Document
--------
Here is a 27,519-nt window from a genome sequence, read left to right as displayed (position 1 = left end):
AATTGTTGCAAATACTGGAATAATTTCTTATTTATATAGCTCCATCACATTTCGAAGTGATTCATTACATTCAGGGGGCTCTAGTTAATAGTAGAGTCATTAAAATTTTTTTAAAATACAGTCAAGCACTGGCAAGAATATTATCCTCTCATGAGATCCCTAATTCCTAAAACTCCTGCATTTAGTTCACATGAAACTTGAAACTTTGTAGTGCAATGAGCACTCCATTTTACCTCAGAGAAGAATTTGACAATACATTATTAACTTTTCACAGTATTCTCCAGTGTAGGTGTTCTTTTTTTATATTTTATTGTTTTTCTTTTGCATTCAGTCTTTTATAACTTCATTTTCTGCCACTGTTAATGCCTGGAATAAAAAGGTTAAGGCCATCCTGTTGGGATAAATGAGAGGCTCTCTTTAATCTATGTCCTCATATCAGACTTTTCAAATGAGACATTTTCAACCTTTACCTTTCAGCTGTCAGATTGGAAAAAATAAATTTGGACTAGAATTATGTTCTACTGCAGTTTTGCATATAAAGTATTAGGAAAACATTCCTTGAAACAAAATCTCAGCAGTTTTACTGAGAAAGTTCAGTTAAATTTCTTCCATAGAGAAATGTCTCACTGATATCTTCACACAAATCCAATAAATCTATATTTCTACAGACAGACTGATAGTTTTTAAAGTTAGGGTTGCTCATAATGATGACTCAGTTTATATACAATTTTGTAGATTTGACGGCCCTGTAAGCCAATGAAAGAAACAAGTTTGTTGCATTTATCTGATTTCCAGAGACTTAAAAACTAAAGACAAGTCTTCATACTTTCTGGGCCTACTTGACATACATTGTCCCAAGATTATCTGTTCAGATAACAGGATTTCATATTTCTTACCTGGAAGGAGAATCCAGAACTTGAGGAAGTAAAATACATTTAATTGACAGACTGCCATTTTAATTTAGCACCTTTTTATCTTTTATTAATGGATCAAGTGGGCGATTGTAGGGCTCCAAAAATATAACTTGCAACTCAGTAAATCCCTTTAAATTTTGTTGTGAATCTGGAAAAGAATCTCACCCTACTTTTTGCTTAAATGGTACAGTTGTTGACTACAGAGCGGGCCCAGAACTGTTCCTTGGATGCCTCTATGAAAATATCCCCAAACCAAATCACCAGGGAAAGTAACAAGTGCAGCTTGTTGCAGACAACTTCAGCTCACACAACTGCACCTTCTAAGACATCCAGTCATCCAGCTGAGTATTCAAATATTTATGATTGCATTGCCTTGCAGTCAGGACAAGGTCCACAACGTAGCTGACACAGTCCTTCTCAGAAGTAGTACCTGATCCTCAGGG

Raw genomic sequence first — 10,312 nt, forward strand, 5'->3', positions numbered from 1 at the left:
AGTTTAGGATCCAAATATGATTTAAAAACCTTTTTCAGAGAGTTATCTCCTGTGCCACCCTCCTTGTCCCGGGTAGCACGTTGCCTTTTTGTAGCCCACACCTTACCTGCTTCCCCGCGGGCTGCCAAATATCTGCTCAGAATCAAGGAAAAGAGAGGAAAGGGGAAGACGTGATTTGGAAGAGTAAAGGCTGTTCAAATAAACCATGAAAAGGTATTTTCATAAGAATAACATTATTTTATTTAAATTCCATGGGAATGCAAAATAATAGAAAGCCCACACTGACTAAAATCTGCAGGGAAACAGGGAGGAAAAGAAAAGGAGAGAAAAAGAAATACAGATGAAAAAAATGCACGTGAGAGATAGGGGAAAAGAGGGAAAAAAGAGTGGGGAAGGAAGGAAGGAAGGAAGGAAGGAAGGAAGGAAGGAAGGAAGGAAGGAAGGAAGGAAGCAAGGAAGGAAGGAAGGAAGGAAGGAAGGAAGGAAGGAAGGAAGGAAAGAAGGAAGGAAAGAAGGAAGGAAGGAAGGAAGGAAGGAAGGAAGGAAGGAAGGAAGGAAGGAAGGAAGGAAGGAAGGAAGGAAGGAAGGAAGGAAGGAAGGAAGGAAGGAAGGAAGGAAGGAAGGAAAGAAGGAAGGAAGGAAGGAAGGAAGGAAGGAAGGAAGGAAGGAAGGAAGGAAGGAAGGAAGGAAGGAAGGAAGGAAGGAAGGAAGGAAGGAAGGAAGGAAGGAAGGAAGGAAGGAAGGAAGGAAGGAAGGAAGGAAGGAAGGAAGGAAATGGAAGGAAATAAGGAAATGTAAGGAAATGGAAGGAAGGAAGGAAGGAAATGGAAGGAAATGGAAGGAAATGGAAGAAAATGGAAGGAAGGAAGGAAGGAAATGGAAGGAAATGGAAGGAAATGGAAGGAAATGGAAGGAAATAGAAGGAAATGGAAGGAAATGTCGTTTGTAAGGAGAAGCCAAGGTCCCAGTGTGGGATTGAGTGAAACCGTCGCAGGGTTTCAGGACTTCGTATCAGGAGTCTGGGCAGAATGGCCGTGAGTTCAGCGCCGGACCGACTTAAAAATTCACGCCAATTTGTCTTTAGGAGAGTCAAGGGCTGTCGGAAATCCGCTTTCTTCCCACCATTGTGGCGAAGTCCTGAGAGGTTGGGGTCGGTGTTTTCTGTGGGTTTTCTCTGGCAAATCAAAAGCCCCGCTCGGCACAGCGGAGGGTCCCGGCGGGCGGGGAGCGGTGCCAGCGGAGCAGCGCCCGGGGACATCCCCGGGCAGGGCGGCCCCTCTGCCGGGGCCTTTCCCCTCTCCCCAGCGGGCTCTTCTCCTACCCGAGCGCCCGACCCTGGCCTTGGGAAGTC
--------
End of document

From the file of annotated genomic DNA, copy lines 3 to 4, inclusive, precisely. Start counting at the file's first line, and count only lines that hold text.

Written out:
Raw genomic sequence first — 10,312 nt, forward strand, 5'->3', positions numbered from 1 at the left:
AGTTTAGGATCCAAATATGATTTAAAAACCTTTTTCAGAGAGTTATCTCCTGTGCCACCCTCCTTGTCCCGGGTAGCACGTTGCCTTTTTGTAGCCCACACCTTACCTGCTTCCCCGCGGGCTGCCAAATATCTGCTCAGAATCAAGGAAAAGAGAGGAAAGGGGAAGACGTGATTTGGAAGAGTAAAGGCTGTTCAAATAAACCATGAAAAGGTATTTTCATAAGAATAACATTATTTTATTTAAATTCCATGGGAATGCAAAATAATAGAAAGCCCACACTGACTAAAATCTGCAGGGAAACAGGGAGGAAAAGAAAAGGAGAGAAAAAGAAATACAGATGAAAAAAATGCACGTGAGAGATAGGGGAAAAGAGGGAAAAAAGAGTGGGGAAGGAAGGAAGGAAGGAAGGAAGGAAGGAAGGAAGGAAGGAAGGAAGGAAGGAAGGAAGCAAGGAAGGAAGGAAGGAAGGAAGGAAGGAAGGAAGGAAGGAAGGAAAGAAGGAAGGAAAGAAGGAAGGAAGGAAGGAAGGAAGGAAGGAAGGAAGGAAGGAAGGAAGGAAGGAAGGAAGGAAGGAAGGAAGGAAGGAAGGAAGGAAGGAAGGAAGGAAGGAAGGAAGGAAGGAAAGAAGGAAGGAAGGAAGGAAGGAAGGAAGGAAGGAAGGAAGGAAGGAAGGAAGGAAGGAAGGAAGGAAGGAAGGAAGGAAGGAAGGAAGGAAGGAAGGAAGGAAGGAAGGAAGGAAGGAAGGAAGGAAGGAAGGAAGGAAGGAAGGAAATGGAAGGAAATAAGGAAATGTAAGGAAATGGAAGGAAGGAAGGAAGGAAATGGAAGGAAATGGAAGGAAATGGAAGAAAATGGAAGGAAGGAAGGAAGGAAATGGAAGGAAATGGAAGGAAATGGAAGGAAATGGAAGGAAATAGAAGGAAATGGAAGGAAATGTCGTTTGTAAGGAGAAGCCAAGGTCCCAGTGTGGGATTGAGTGAAACCGTCGCAGGGTTTCAGGACTTCGTATCAGGAGTCTGGGCAGAATGGCCGTGAGTTCAGCGCCGGACCGACTTAAAAATTCACGCCAATTTGTCTTTAGGAGAGTCAAGGGCTGTCGGAAATCCGCTTTCTTCCCACCATTGTGGCGAAGTCCTGAGAGGTTGGGGTCGGTGTTTTCTGTGGGTTTTCTCTGGCAAATCAAAAGCCCCGCTCGGCACAGCGGAGGGTCCCGGCGGGCGGGGAGCGGTGCCAGCGGAGCAGCGCCCGGGGACATCCCCGGGCAGGGCGGCCCCTCTGCCGGGGCCTTTCCCCTCTCCCCAGCGGGCTCTTCTCCTACCCGAGCGCCCGACCCTGGCCTTGGGAAGTC